In Iowa, the classification of agricultural real estate does not include recreational or hobby farming, recreational or hobby gardening, nor the keeping of livestock for personal, recreational, or hobby purposes.
Per the law, ag property is to be assessed (for taxation) based on it’s “productivity and net earning capacity”.
Therefore, for assessment purposes, four key phrases from Iowa law are used when determining if a property qualifies for agricultural classification, and in this order:
- Present Use
- Present use of the property as of January 1. (of the assessment year).
- There must be active agricultural ‘production’ use taking place on the property.
- Primary/Principle Use
- The “primary” (principal, main, predominant) use of the property is how the property will be assessed (classified & valued) for taxation purposes.
- For properties with multiple uses, like agricultural and residential on the same property, the “primary” use of the property will be used for assessment purposes.
- The Assessor will use best judgment and consider many facts in making this determination, and on a case-by-case and property-by-property basis.
- To be considered as primarily agricultural, “agricultural production” must be the primary or principal use of the property.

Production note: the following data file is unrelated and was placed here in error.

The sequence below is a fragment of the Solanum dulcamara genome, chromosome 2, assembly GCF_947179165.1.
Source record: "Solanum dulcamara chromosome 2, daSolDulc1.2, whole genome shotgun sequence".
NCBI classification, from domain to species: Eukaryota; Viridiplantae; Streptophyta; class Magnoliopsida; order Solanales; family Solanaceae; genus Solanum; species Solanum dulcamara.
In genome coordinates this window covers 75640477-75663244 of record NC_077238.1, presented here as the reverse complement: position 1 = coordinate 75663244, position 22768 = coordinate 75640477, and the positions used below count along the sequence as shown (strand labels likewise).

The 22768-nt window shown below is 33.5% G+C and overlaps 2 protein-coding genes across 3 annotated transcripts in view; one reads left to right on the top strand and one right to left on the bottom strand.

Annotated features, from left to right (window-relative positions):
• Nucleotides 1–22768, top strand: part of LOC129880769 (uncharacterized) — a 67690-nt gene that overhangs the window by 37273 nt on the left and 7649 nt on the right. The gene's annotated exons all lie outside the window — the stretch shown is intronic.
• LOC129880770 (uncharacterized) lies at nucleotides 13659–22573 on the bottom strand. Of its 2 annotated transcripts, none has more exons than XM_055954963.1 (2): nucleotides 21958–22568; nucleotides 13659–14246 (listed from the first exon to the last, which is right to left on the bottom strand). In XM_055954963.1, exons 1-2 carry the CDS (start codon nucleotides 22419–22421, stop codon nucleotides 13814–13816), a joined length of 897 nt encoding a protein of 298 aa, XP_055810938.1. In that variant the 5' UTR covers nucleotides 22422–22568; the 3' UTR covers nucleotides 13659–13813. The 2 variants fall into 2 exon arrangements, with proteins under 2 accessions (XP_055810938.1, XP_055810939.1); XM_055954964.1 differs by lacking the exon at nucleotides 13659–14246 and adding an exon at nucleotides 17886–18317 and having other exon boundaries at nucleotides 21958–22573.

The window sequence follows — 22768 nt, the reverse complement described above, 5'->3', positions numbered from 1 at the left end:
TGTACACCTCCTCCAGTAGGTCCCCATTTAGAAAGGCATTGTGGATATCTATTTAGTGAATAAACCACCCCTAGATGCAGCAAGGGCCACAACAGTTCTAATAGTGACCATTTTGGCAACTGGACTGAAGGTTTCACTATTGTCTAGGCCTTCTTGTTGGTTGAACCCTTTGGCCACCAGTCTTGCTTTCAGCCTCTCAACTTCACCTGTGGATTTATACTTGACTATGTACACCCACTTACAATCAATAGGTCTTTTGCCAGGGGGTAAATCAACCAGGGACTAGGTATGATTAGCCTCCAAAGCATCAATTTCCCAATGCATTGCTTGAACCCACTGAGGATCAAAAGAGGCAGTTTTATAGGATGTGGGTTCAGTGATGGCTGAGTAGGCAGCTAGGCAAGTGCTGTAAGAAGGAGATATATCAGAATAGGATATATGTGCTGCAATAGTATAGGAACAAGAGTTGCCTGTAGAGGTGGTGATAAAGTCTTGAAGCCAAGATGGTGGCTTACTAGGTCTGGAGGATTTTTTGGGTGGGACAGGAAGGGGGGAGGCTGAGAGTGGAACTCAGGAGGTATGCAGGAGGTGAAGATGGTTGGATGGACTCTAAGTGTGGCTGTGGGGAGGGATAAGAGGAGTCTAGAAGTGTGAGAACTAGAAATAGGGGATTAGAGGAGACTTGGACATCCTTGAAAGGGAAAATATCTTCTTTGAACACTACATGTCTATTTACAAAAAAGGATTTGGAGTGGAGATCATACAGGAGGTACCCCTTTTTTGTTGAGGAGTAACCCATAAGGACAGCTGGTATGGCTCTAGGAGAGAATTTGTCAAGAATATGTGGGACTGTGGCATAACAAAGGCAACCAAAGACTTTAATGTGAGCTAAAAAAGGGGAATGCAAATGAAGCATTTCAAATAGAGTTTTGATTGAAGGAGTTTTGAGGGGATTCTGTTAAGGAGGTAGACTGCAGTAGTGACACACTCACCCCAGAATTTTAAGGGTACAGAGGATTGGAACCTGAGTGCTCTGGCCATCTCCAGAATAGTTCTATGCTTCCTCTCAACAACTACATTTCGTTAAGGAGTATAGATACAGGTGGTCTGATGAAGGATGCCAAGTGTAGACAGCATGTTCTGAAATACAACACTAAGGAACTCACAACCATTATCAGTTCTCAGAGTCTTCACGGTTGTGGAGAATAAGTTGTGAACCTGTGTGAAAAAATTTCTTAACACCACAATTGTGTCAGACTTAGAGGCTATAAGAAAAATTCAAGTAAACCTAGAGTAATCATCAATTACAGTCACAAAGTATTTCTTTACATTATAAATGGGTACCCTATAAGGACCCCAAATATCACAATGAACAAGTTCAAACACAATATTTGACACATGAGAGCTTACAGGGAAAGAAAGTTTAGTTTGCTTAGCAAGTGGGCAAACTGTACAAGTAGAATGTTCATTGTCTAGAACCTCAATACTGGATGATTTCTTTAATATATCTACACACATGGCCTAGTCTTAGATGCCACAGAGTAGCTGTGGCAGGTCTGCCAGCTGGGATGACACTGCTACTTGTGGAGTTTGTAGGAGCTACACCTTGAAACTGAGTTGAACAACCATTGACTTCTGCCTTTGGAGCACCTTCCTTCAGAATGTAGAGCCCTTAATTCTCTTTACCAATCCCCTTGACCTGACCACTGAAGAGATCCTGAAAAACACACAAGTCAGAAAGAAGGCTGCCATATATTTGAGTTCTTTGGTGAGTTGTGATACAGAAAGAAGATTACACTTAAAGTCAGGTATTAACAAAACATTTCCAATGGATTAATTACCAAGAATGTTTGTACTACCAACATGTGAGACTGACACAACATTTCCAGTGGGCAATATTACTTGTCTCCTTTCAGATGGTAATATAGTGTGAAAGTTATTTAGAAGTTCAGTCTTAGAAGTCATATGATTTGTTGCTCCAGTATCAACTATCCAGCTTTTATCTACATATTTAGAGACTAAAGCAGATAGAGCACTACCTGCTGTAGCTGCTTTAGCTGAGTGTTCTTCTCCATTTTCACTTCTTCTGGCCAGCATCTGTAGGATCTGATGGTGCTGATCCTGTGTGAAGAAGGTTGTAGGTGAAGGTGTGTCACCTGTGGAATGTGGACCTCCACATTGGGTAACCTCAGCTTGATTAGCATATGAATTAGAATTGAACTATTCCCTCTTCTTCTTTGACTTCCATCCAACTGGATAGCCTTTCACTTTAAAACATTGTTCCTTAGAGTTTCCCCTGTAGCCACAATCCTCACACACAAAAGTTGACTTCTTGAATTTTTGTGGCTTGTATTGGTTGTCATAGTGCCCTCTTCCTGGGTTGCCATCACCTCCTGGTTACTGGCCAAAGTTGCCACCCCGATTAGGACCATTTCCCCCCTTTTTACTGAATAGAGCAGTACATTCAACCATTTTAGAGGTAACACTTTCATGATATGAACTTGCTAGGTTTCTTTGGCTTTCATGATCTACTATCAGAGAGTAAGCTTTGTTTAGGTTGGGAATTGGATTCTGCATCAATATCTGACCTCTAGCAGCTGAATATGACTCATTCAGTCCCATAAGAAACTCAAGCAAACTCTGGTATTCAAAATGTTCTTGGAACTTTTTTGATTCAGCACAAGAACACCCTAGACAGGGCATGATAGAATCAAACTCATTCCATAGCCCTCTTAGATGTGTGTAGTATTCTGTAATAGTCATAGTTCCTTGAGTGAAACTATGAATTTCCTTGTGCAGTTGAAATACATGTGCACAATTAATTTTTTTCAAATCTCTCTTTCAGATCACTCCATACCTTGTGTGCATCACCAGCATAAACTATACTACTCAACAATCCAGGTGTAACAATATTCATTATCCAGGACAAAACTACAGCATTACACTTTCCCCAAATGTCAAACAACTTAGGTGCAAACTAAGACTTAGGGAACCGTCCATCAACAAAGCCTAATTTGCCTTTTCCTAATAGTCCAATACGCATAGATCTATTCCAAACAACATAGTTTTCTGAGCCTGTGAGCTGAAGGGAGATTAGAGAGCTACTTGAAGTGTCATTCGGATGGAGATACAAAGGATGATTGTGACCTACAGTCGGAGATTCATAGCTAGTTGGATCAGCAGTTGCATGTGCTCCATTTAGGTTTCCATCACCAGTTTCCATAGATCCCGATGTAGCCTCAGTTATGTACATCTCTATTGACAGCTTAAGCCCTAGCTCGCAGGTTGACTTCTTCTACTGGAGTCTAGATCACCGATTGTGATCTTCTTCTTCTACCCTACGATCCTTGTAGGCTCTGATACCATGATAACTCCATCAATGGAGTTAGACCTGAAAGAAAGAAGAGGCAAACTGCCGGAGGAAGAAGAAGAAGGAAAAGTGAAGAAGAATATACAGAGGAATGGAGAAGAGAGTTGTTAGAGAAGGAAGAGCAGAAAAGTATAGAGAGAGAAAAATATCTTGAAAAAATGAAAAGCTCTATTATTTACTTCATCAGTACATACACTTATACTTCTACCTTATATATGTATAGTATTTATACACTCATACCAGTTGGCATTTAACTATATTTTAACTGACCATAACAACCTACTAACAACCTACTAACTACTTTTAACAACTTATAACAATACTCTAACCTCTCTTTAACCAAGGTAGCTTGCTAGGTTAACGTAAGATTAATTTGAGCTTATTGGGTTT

- Per Iowa law, agricultural production includes:
- The raising and harvesting of crops, forest trees, fruit trees
- The rearing, feeding, and managing of livestock
- Wood, waste and pasture lands may also be considered primarily agricultural, but only if that land is held or operated directly in conjunction with other “primarily” agricultural production tracts of real estate.
- This means, ag production must first be the primary use of the ‘other’ property before the non-ag-production real estate can also be included for ag for assessment purposes.
- Being used “in good faith” (for agricultural production purposes)
- The “honesty of intention” of the ag activity is for the purposes of farming and making money from it and not just for hobby purposes, to lower property taxes, or for any other reason than farming.
- All for an intended profit
- All of the ag production activity on the property must be operated in a business manner with the intent of making a regular and continuous profit, or ‘net earning’.
- For ag production, “net” is the amount left over after all operating income and all operating expenses are considered.